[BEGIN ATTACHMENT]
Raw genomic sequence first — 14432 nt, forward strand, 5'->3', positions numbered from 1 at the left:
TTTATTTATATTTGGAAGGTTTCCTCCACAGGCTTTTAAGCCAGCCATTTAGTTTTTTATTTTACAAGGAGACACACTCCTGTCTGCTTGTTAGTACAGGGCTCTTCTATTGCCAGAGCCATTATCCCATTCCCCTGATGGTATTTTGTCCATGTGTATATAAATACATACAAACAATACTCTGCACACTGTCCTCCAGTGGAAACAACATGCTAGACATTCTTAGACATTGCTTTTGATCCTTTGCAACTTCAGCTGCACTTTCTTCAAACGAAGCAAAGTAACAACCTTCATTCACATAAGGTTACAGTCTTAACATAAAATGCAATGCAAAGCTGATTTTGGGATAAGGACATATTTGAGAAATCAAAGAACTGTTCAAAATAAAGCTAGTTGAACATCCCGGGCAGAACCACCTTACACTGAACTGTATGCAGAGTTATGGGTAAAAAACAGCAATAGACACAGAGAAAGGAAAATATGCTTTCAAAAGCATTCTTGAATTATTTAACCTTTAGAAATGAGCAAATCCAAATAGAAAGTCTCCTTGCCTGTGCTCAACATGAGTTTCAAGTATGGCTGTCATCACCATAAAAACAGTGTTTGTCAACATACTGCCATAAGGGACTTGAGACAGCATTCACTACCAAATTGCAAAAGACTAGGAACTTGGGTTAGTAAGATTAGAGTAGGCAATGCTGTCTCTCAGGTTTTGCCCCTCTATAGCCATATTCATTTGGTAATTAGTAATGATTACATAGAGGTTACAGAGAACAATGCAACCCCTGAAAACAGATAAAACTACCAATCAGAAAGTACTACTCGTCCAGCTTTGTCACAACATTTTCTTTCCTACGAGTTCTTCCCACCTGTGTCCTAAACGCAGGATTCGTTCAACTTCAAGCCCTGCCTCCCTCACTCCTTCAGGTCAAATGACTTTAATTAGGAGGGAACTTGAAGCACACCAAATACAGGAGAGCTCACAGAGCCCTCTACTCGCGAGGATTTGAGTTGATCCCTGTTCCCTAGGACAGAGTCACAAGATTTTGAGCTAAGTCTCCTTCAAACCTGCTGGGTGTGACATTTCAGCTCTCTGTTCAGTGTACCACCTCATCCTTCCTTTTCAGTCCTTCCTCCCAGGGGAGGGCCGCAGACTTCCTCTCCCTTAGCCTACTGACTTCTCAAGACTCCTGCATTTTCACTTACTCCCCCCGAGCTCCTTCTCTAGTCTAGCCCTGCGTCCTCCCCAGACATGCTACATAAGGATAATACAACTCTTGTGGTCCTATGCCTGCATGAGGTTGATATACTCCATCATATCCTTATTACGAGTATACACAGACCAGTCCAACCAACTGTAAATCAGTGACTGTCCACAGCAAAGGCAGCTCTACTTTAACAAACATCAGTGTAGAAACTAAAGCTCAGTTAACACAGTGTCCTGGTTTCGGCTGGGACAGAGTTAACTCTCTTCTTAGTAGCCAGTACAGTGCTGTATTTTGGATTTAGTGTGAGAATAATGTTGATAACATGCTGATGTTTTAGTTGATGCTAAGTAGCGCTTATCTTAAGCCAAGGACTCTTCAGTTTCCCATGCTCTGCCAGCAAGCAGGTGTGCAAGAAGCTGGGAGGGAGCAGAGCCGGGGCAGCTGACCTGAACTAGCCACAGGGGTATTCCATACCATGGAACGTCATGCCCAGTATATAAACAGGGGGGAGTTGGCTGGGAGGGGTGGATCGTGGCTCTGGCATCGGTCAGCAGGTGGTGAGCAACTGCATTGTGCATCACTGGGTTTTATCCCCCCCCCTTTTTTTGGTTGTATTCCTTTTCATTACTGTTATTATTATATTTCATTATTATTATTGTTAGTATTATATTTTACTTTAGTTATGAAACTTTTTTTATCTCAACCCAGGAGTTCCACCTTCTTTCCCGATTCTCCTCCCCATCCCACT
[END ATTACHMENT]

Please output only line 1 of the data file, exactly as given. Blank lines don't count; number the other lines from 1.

Raw genomic sequence first — 14432 nt, forward strand, 5'->3', positions numbered from 1 at the left: